I really enjoy cataloging books. I find it to be similar to academia in that you are researching and writing about literature, except that what you are writing is more geared toward sales. I especially love illustrated books, and books with provenance. When a book has an inscription I think its fun to do some detective work on its past owners.

What made you first become interested in the book trade?

When I was at Smith I concentrated in book studies. I loved learning about the history of books and the technology of reading and writing. One of my professors told us stories about his experiences working for antiquarian book sellers in Chicago, and I thought that sounded like intriguing work. 

Could you give us a slight background on you, yourself? Where did you grow up, what activities or hobbies do you enjoy, etc. 

I grew up in the Bay Area, and I’m originally from Walnut Creek. I moved to Oakland in 2003, which is where I currently reside. I’m a writer, and I’m currently applying to graduate schools for an MFA in Creative Writing, specifically poetry. I’m an amateur book collector; I also collect comics, records, Victorian greeting cards, antique oil lamps, and antique coffee pots. I enjoy baking and I ferment my own kombucha. Over the summer I got married in Berkeley, and I have a dog named Winston.

Last, but certainly not least… how do you feel about Charles Dickens and the San Francisco Giants? :)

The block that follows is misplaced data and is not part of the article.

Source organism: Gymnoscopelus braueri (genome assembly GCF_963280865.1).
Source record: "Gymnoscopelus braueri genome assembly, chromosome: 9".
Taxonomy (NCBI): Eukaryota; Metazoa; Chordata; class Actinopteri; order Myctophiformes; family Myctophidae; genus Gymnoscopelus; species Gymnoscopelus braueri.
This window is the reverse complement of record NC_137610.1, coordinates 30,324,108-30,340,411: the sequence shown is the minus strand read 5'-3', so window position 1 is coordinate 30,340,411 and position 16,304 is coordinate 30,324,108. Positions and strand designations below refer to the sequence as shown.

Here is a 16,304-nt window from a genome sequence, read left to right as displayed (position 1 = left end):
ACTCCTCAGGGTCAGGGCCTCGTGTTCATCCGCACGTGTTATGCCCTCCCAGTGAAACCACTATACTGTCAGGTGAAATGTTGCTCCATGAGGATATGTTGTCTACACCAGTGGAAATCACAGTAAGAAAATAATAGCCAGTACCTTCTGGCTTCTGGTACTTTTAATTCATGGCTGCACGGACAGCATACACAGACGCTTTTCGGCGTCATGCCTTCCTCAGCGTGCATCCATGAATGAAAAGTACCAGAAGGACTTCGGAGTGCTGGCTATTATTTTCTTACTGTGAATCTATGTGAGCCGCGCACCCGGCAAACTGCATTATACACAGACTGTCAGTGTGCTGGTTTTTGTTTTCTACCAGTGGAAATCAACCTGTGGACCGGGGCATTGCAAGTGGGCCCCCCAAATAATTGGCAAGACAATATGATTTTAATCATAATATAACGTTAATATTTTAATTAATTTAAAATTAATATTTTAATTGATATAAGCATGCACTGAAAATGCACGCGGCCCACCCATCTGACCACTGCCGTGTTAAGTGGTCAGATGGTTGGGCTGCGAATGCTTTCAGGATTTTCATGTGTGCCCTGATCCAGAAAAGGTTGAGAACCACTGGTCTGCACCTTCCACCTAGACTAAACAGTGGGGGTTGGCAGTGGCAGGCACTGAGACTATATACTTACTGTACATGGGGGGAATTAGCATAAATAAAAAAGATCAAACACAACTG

While I was working for John Windle I catalogued a collection of Charles Dickens, and I became pretty familiar with his work and Dickensiana in general, but I have to admit I’ve never read any of his books! I plan to change that status in the near future. I did enjoy A Muppet Christmas Carol though. As a Bay Area native I of course love the Giants, I even have a few Barry Bonds baseball cards from when I was a kid.

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Vic Visits the Wine & Viticulture Collection of the UC Davis Shields Library

 

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Who has the greatest collection of wine & viticulture literature in the world?  The Shields Library at UC Davis, that’s who!  To quote the August 22nd BCC announcement of this 15 September field trip, “The wine library at UC Davis houses more than 30,000 books in more than 50 languages, manuscripts, historic records, research data, and materials in every medium, from wine labels to videos.”

IMG_3691Yours truly, along with 14 other BCC members, on our 9:30 arrival at the library, were greeted by Axel Borg, the library’s wine & food science bibliographer, and spent the next 4 and a half hours being regaled with all the treasures that this library has amassed over the years.  We started in the Maynard Amerine room, named after the man who exerted a profound influence on the collection.  Amerine [1911 - 1998] was a “pioneering researcher in the cultivation, fermentation, and sensory evaluation of wine.”  No doubt many of the booksellers & collectors reading this blog will hold one of publications, the 1996 BIBLIOGRAPHY On GRAPES, WINES, OTHER ALCOHOLIC BEVERAGES, And TEMPERANCE [co-authored by Axel by the way].

IMG_3698After giving us an overview of the collection, and its history, we eventually found our way to Special Collections, where Axel tantalized us with one interesting & fascinating item after another…  here I wish I’d taken notes, for memory fails me as to most specifics, other than the 1287 deed for a vineyard land transfer & a cute little accordion miniature that on first blush appears to be a wine cork.  That said, my fellow attendee, Anne Smith, did, however, take notes, so see her soon-to-be-published BCC piece for more specifics on the books Axel had at show-n-tell.